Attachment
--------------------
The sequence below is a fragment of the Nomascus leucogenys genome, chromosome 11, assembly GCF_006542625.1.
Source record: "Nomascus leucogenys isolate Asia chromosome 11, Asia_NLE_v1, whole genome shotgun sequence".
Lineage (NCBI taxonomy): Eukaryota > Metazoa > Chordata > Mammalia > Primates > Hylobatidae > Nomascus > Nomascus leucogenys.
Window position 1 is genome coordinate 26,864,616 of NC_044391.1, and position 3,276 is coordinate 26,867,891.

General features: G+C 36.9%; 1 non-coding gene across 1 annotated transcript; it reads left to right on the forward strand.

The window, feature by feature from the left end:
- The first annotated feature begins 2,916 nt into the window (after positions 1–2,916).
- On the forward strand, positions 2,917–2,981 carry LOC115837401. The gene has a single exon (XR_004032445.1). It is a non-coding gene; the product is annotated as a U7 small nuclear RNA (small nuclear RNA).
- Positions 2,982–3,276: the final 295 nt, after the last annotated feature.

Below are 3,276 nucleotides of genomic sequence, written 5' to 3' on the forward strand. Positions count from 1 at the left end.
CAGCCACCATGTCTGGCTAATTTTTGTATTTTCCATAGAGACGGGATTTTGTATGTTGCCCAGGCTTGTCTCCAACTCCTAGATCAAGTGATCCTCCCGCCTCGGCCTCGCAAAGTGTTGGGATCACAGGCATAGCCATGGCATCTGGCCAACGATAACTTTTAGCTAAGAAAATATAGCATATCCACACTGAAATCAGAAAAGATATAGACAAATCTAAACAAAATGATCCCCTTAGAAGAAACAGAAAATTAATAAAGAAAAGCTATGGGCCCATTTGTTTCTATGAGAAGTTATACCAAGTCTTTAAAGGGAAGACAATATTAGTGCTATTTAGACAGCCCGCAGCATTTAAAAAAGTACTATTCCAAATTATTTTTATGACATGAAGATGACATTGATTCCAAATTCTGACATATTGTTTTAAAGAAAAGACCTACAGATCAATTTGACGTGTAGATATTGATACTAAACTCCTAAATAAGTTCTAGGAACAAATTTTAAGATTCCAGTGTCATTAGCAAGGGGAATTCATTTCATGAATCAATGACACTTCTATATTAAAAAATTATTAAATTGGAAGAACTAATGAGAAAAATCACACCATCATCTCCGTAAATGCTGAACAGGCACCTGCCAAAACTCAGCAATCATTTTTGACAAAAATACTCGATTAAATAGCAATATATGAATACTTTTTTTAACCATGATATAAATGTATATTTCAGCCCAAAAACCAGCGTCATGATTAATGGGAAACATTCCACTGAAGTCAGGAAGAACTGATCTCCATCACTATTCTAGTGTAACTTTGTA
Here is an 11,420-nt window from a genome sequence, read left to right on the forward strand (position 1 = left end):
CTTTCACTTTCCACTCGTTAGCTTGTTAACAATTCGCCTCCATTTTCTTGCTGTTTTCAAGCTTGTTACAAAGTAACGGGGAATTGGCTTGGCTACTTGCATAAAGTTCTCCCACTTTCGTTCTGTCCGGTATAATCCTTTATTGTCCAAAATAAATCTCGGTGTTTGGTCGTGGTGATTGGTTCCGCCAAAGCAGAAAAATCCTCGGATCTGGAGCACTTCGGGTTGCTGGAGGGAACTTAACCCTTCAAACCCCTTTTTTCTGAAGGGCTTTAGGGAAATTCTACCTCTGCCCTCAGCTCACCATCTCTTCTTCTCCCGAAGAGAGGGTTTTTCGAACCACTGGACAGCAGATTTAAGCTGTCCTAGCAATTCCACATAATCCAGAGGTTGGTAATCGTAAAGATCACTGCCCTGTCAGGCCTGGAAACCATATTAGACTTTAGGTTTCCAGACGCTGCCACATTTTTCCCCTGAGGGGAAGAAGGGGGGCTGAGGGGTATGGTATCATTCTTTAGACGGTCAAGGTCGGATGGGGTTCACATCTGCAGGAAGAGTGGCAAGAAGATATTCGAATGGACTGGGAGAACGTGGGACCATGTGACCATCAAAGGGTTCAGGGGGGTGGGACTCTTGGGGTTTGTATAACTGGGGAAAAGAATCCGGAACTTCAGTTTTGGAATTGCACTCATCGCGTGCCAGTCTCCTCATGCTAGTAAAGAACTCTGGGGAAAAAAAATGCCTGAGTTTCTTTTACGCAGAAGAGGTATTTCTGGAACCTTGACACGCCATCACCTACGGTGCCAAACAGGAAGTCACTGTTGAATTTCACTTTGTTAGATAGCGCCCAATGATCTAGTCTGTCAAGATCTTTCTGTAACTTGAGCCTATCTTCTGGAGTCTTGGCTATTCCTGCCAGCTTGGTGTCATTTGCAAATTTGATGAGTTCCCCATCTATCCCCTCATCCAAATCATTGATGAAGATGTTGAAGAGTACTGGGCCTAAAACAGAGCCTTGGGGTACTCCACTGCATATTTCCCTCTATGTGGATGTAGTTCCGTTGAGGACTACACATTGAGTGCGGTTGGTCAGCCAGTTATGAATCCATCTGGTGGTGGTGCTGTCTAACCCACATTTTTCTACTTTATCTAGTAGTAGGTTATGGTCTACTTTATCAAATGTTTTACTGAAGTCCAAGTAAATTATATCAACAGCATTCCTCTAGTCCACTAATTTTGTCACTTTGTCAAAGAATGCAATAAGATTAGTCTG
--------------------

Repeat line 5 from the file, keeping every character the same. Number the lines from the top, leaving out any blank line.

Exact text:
General features: G+C 36.9%; 1 non-coding gene across 1 annotated transcript; it reads left to right on the forward strand.